What Bill Potts’s Ending Means to Me

Despair and horror may adequately describe how I feel about this episode’s conclusion. In his usual talented writing style, producer and writer Steven Moffat first charmed the viewers in the life Bill Potts’s lived in the spaceship’s bottom, then he brought in the villains.

With the Master converting Bill into a Cyberman and recruiting Missy to join his evil plans, the pain is real upon seeing and hearing Bill Potts reach out to the Doctor from her side among the villains. The fun and carefree adventures have come to an end. Now comes pain and misery for the Doctor…and the viewers.

The Hope to Which We Cling

Two Doctor Who characters have transformed into Cybermen, Bill Potts and Danny Pink. Both exhibited despair at their mortal flesh’s end, creating an interesting twist to the traditional Cybermen with their ability to feel. Nevertheless, this unexpected twist brings hope to the viewers for their beloved fictional friends.

If the Master has truly brought back the Cybermen, then the Doctor may have the ability to turn the Cybermen into good guys. Or, at least, bring back the characters whom we loved. If Bill and Danny came back, then maybe there is hope for some of the Doctor’s companions.

Will We See Bill Potts Ever Again?

Please answer us, BBC America! We feel like we have lost a good friend in Bill Potts, and we want her back. Please make it so our beloved characters can come back from the dark side and join ranks with the Doctor once more. Show that good can triumph over evil.

Thank you for reading. Please share your favorite memories with Bill Potts below. Take your time, though. I myself may need to watch the season again before I can adequately answer that question.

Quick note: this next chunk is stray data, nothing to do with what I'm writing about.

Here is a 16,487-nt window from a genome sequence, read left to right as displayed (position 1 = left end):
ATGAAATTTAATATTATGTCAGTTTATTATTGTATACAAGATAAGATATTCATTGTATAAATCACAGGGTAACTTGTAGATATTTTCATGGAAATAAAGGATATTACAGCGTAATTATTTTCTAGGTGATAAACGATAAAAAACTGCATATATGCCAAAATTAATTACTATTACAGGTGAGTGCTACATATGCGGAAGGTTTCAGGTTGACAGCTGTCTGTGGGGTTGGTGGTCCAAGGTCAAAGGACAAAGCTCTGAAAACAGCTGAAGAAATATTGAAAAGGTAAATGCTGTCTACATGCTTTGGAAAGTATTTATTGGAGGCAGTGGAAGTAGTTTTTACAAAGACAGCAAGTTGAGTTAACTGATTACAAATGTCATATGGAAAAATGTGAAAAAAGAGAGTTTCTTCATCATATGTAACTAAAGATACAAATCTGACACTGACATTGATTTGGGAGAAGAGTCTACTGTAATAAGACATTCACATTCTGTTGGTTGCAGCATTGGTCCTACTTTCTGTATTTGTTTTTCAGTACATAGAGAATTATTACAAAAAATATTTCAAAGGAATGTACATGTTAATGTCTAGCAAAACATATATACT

Top Three Reasons to Try Harry Potter Jelly Slugs at Jelly Belly Co.

Harry Potter Jelly Slugs came out after Harry Potter Bertie Bott’s Beans. Jelly Belly Company produced them around the same time as Harry Potter Chocolate Frogs. As Jelly Belly describes Harry Potter Jelly Slugs online, there are five different fruit-flavored gummis that delight every Harry Potter fan.

Unfortunately for me, many months expired before I found out about these delightful treats. And some time expired between learning about them and having the money to purchase any for myself. However, just a short-while ago, the knowledge and the money combined. Here are the top three reasons to try Harry Potter Jelly Slugs.

Reason One: Because Jelly Slugs are in Harry Potter and the Chamber of Secrets!

Harry Potter Jelly Slugs popping out of the book!

I’d rather not dwell on the issue that caused the curse, or how the curse backfired. But here is an excerpt on where Jelly Slugs originated from in Harry Potter and the Chamber of Secrets:

Flint had to dive in front of Malfoy to stop Fred and George jumping on him, Alicia shrieked, “How dare you!”, and Ron plunged his hand into his robes, pulled out his wand, yelling, “You’ll pay for that one, Malfoy!” and pointed it furiously under Flint’s arm at Malfoy’s face.

A loud bang echoed around the stadium and a jet of green light shot out of the wrong end of Ron’s wand, hitting him in the stomach and sending him reeling backward onto the grass.

“Ron! Ron! Are you all right?” squealed Hermione.

Ron opened his mouth to speak, but no words came out. Instead he gave an almighty belch and several slugs dribbled out of his mouth onto his lap.

~ J.K. Rowling, Harry Potter and the Chamber of Secrets

Poor, poor Ron had intended to defend Hermione’s honor, only to shame himself. However! Thanks to his backfired curse, Harry Potter fans can now enjoy Harry Potter Jelly Slugs!

Reason Two: Because Harry Potter Jelly Slugs Come in Five Delicious Flavors!

Jelly Slugs have five different fruit flavors.